A recently enacted Mississippi law also bans certain types of labels by mandating that: “any food product containing cell-cultured animal tissue or plant-based or insect-based food shall not be labeled meat or as a meat product.”

But plant-based product manufacturers and civil rights organizations like the American Civil Liberties Union (ACLU) are fighting back at what they say is an attempt by the states to stifle competition amounting to an unconstitutional encroachment on free speech. In Arkansas, the ACLU filed suit on behalf of Tofurky, a veteran in the meatless meat market, and other plaintiffs, arguing that the law violates the First and Fourteenth Amendments. Tofurky says there is no confusion, that consumers know the difference between an animal-based burger and a veggie burger.

“Our labels are not trying to trick consumers into buying our vegan foods,” says Daniel Staackmann, founder of the Plant Based Foods Association. Regarding Mississippi’s law, he noted that plant-based producers “aim to clearly communicate what our foods are made from for those actively seeking vegan foods and others considering incorporating them into their diet. [The] law is not about clearing up consumer confusion, it’s about stifling competition and putting plant-based companies at a disadvantage in the marketplace.”

Plant-based food manufacturers and their advocates note these new laws will create more confusion, not less: “Consumers know that ‘peanut butter’ is not made from cows, but the product’s name efficiently informs them that it spreads like butter… If companies are forced to describe their products as ‘savory plant-based protein,’ consumers are likely to be much more confused about exactly what it is they’re putting on their plates. And that’s the real purpose of these label censorship laws: creating confusion to protect favored economic interests,” said ACLU attorney Brian Hauss.

Key Takeaways 

Depending on who you ask, the differing approaches to labeling by animal meat and plant-based meat substitute manufacturers is either about avoiding consumer confusion and mislabeling or an attempt to stifle competition. How statutes restricting the nomenclature of plant-based products that mimic offerings traditionally derived from animals will fare in court could carry significant repercussions as the segment of the population interested in meat alternatives and technology’s ability to provide them continue to advance.

FDA Warns Kratom Herb Sellers to Stop Illegal Marketing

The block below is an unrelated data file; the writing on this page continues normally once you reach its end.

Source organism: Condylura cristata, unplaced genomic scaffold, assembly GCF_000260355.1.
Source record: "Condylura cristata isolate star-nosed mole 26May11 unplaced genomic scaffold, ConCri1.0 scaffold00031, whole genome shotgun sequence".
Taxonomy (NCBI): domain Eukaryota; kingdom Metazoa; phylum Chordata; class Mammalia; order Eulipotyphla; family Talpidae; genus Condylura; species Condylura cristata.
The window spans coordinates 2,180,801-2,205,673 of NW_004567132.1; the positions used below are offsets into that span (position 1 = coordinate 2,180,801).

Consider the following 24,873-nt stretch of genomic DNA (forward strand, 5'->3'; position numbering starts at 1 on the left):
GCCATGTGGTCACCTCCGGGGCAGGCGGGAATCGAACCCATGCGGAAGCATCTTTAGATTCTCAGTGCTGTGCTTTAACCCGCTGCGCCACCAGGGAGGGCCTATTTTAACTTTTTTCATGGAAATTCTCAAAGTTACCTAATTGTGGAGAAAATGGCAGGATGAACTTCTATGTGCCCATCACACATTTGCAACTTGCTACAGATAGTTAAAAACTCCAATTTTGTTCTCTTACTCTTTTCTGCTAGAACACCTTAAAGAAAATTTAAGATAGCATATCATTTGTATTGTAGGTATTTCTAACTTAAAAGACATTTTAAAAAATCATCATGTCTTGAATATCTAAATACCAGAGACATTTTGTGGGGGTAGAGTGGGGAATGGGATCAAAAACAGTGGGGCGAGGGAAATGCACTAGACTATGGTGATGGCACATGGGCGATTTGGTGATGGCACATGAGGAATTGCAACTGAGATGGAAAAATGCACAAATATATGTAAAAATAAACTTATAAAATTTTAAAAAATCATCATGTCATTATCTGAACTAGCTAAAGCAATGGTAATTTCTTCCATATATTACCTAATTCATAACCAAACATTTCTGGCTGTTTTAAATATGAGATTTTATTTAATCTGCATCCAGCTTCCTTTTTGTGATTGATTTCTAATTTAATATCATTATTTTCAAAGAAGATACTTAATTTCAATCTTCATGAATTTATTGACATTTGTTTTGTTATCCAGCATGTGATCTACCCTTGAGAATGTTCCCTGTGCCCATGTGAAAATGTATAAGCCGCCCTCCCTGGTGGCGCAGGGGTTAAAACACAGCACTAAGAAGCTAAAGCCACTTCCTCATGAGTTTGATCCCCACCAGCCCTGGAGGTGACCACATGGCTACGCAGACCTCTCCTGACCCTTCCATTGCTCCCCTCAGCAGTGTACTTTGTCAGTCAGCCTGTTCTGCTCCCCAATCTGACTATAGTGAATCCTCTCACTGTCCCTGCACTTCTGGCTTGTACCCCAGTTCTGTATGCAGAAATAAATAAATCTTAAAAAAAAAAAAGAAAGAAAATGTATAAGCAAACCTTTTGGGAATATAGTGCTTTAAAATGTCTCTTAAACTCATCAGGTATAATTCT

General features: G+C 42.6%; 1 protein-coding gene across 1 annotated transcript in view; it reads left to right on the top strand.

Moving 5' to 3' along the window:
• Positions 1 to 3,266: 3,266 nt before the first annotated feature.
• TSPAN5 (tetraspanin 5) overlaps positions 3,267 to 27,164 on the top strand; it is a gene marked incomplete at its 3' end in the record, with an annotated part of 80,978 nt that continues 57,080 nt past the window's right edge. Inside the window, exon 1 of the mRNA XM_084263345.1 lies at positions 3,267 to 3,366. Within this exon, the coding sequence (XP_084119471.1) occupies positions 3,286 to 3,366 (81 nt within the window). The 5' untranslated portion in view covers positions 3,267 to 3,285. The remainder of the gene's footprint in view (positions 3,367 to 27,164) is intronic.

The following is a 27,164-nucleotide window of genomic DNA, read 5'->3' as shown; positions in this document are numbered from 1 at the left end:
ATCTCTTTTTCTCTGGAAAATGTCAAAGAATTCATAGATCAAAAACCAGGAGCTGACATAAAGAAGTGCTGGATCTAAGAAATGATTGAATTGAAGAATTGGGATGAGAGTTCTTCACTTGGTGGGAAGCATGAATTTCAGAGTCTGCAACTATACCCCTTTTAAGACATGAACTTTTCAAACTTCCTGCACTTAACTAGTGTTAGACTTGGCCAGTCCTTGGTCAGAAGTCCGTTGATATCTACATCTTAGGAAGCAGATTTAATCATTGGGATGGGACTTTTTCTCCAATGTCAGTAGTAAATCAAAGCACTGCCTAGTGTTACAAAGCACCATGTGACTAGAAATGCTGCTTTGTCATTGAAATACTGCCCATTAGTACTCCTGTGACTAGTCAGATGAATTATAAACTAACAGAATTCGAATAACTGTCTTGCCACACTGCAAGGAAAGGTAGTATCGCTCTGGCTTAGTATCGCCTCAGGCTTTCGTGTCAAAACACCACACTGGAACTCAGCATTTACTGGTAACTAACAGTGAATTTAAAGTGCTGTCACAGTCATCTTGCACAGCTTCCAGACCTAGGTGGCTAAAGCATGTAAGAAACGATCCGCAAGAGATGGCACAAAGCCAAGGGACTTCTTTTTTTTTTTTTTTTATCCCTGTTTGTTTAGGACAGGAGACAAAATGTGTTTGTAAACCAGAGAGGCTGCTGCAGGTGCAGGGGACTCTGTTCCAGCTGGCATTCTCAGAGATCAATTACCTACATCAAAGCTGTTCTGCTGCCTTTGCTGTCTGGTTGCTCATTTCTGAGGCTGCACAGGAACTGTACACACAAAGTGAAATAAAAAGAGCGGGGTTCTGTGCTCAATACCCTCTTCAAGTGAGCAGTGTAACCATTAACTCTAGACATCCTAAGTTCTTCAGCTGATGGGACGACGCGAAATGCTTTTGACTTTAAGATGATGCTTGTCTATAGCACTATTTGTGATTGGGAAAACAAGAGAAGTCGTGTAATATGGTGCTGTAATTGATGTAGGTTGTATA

The Federal Drug Administration (FDA) recently issued letters to marketers and distributors of the controversial herb kratom, warning them to stop marketing and selling products with the ingredient as a treatment for opioid addiction and other medical conditions.

The FDA expressed concern about marketing kratom as a treatment for opioid withdrawal symptoms, pointing to a lack of reliable evidence to support this use and that such claims may actually contribute to the opioid epidemic. The agency also alleges that these companies are marketing the herb as a supplement to increase energy and focus, treat pain, and enhance relaxation.

Letters to Kratom NC and Cali Botanicals warn the companies to stop marketing the herb products for opioid cessation and pain treatment. Specifically, the FDA expressed concern with claims that kratom can “treat pain and addiction,” is “generally used for its [sic] sedation and pain killing effects,” and that it “has essential uses in combating opioid addiction and the harrowing withdrawal that comes with kicking the habit.” The FDA warned that marketing the herb’s ability in this manner violates the federal Food, Drug and Cosmetic Act.

“The marketing and sale of unapproved opioid addiction treatment products is a potentially significant threat to the public health. Therefore, FDA is taking measures to protect consumers from products that, without approval by FDA, claim to diagnose, mitigate, prevent, treat or cure opioid addiction,” said the FDA in its warning letter to Kratom NC.

The FDA further warned the companies they are illegally misbranding kratom by failing to provide adequate directions for use as required, and by selling “new drugs” without prior FDA approval. Kratom is considered a “new drug” under the law because it is not generally recognized as safe or effective for the recommended use.